Of all the comments I’ve encountered, the idea that genderfluid people are ‘confused’ or ‘attention seeking’ is the worst. Yes, it can be a confusing, terrifying thing to navigate, but we’re very, very aware of our bodies and minds and the way we feel, and we’re sure of ourselves as anyone else.

‘Not being trans enough’ is a close runner up. This is never, ever an okay thing to perpetuate. A lot of identities come under that umbrella term, and no single identity or way of expression is the ‘right’ one. If you identify as trans, you are trans. You have nothing to prove. You’re okay.

Why did you decide against using the name Sarah? Does the name Fox have any particular significance to you?

I love my birth name. Part of me is very, very attached to it. But society genders names like they gender people, and with that perception comes a bundle of expectations. A lot of the time, those expectations simply do not fit me, and I grew tired of the mismatch. Of having to explain. Of having people double take when I matched he pronouns with a ‘female’ name. Of people assuming I’m someone I’m not.

So I went looking for a more neutral name that would always fit. I ended up with a really long list of names I loved, and I intended to give them all a try but Fox kind of stuck. It’s mine, and I adore it. There’re a lot of reasons it resonates, and I’ll share them if you ask me in person, but I love the way it makes me feel – strong, and lithe and a little wild, with stories at my back and the wind in my tail.

What is your sexuality? Have you changed how you define it since identifying as genderfluid?

I identify most readily as queer. It’s complicated. It was always complicated, but it’s moreso when you take away stationary gender markers for yourself. I’m pansexual, and mostly attracted to a bunch of things not directly related to a person’s sex or gender. But it’s hard to want to engage at all when you don’t feel true or valid or good about yourseld, and I feel like I’m rediscovering and redefining my sexuality as I grow more comfortable with myself.

I know you have a disability, but I’m not remembering exactly the details. Could you talk a bit about it here, and also talk about any thoughts you have on the intersection of being queer and being disabled.

I have what’s probably CFS/ fibromyalgia, although there’s still some debate. Essentially, it means I’m pretty much sore and tired at all times, although the intensity of it varies; some days it’s hardly noticeable, and others I can barely move. I tire faster than I used to. My joints hurt. I get weird sensations running along nerve pathways. Sometimes my limbs don’t work quite the way they should and I’m super clumsy, unsteady, or my fingers won’t type. And sometimes I get brain fog, so tired that I just can’t think.

There is huge cishet privilege in our society, and huge ableist privilege too. We are often not catered for, in terms of language or physical space or expectations. I feel like I spend a lot of my life trying to navigate places not quite meant for me, having to educate people, to assert my needs or my right to exist. To ask for accommodations – use these pronouns, please, this name; I’m going to need a chair, a break, extra time…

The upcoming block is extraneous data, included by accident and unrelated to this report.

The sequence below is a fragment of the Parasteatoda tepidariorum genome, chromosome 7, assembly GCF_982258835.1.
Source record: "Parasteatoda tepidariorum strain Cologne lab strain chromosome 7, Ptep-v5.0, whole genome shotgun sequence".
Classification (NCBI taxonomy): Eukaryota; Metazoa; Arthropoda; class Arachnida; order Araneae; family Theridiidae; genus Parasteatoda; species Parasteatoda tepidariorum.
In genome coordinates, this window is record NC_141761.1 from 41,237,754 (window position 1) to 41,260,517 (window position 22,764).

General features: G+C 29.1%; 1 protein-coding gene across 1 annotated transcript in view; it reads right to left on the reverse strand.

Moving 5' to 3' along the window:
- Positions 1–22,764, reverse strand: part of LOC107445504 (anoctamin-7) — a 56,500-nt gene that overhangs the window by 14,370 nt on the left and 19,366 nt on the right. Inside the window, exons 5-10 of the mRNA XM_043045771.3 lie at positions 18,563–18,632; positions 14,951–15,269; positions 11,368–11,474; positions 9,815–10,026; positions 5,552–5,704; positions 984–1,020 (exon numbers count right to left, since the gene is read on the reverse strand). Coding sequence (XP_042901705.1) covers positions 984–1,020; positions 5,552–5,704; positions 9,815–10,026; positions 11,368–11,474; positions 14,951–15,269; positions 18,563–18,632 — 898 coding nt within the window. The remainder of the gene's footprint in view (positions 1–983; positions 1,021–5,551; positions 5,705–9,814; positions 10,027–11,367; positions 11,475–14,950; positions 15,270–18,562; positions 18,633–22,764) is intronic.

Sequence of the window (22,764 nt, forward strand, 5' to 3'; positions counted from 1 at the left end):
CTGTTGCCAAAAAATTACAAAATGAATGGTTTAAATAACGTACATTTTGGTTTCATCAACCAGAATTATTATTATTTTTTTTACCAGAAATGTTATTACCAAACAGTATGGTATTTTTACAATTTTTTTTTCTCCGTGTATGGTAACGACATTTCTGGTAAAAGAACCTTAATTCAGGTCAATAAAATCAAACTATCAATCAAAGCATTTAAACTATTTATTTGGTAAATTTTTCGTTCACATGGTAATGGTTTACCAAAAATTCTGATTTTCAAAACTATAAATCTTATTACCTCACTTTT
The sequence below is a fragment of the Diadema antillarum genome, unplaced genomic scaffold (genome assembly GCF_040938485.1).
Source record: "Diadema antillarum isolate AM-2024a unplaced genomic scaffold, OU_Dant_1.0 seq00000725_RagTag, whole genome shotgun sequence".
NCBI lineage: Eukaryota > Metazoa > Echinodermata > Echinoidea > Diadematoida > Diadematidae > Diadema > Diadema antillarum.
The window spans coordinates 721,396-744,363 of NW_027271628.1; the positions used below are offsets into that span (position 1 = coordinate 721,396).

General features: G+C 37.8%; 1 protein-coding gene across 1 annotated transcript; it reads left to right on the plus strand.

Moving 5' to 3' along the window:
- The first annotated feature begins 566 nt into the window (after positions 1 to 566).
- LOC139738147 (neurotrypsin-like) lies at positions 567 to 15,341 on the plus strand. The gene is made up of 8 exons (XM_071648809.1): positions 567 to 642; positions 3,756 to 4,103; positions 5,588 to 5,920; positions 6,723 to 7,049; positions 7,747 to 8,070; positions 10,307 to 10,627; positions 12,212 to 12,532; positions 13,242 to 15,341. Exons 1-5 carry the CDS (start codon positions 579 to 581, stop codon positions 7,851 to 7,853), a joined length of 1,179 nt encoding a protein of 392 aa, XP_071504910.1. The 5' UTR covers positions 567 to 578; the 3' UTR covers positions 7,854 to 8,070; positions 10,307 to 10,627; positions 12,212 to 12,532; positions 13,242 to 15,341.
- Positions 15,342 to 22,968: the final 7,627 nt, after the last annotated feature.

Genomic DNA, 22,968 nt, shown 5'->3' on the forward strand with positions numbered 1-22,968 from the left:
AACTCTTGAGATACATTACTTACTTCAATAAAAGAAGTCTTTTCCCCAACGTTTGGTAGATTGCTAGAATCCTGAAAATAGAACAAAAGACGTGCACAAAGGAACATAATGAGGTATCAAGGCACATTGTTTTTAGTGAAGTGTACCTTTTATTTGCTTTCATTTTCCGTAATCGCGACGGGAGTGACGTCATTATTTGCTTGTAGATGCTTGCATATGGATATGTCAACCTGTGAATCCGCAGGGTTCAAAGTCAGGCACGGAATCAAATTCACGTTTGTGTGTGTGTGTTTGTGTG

And you’d think that one marginalized group would understand what it’s like and make an effort to accommodate others, but it’s often not the case. Finding somewhere that all parts of you can comfortably get along is hard: queer spaces may not be accessible, disabled spaces may not be queer friendly. And it sucks.

We need more awareness, I think, across the board. Normalization. Representation. Discussions. I’m not weird or gross because I’m trans, because I’m queer, or because I’m disabled. I’m not making unreasonable demands. I’m just asking to exist, and to be valued.

Has the way you view writing changed since identifying as genderfluid?

I don’t think the way I view writing has changed since identifying as genderfluid, but I think finally having that language to describe myself, having to assert myself and finding myself standing up for transgender kids in various settings have all made me much more aware of representation (which I did not have, which a lot of us still don’t have) and much more intent on putting that right where I can.

Talk a bit about your upcoming releases.

My second book, KALEIDOSCOPE SONG, is a South African LGBTQ (yes, all of these) music narrative, set in a township, all rhythm and first loves and finding your voice; it’s discovery and heartbreak and joy. There’s attraction which looks a little like mine, and actual queer culture. There’s a non-binary character and a bi character and gay characters, and one who really doesn’t know how she identifies yet, except in love with the girl.

I’m immensely proud of this book. Writing it taught me a lot about who I am, what I stand for, and the stories that I need to tell.

Right now, I’m working on a middle grade novel, with a genderfluid main character, their disabled best friend, 17 motorbiking dads, a crow, and all things pirate. It’s a lot of fun, and I adore my characters. Indie is the kid I wish I was – the good parts, but with much, much more self awareness, confidence, and the language to tell the world their story.

Queer book recs:

Everyone should have Alex Gino’s GEORGE in their life. Middle grade trans representation, written by a trans author? Where the character is not misgendered through the narration, and it feels entirely real? Yesssss.

Right now, I’m pushing Pat Schmatz’s LIZARD RADIO into everybody’s hands. It’s brilliant and weird, and the closest I’ve ever come to seeing myself on the page. It’s not me, but no book can ever represent everyone, and the sense of queerness and otherness and rejection of the binary even while you’re stuck existing within it is spot on.

And everyone everyone everyone should read Marieke Nijkamp’s gut-wrenching THIS IS WHERE IT ENDS and Dahlia Adler’s swoonworthy UNDER THE LIGHTS. Possibly together, in a sort of Totoro/ Grave of the Fireflies combo (but the order you read them in is entirely up to you).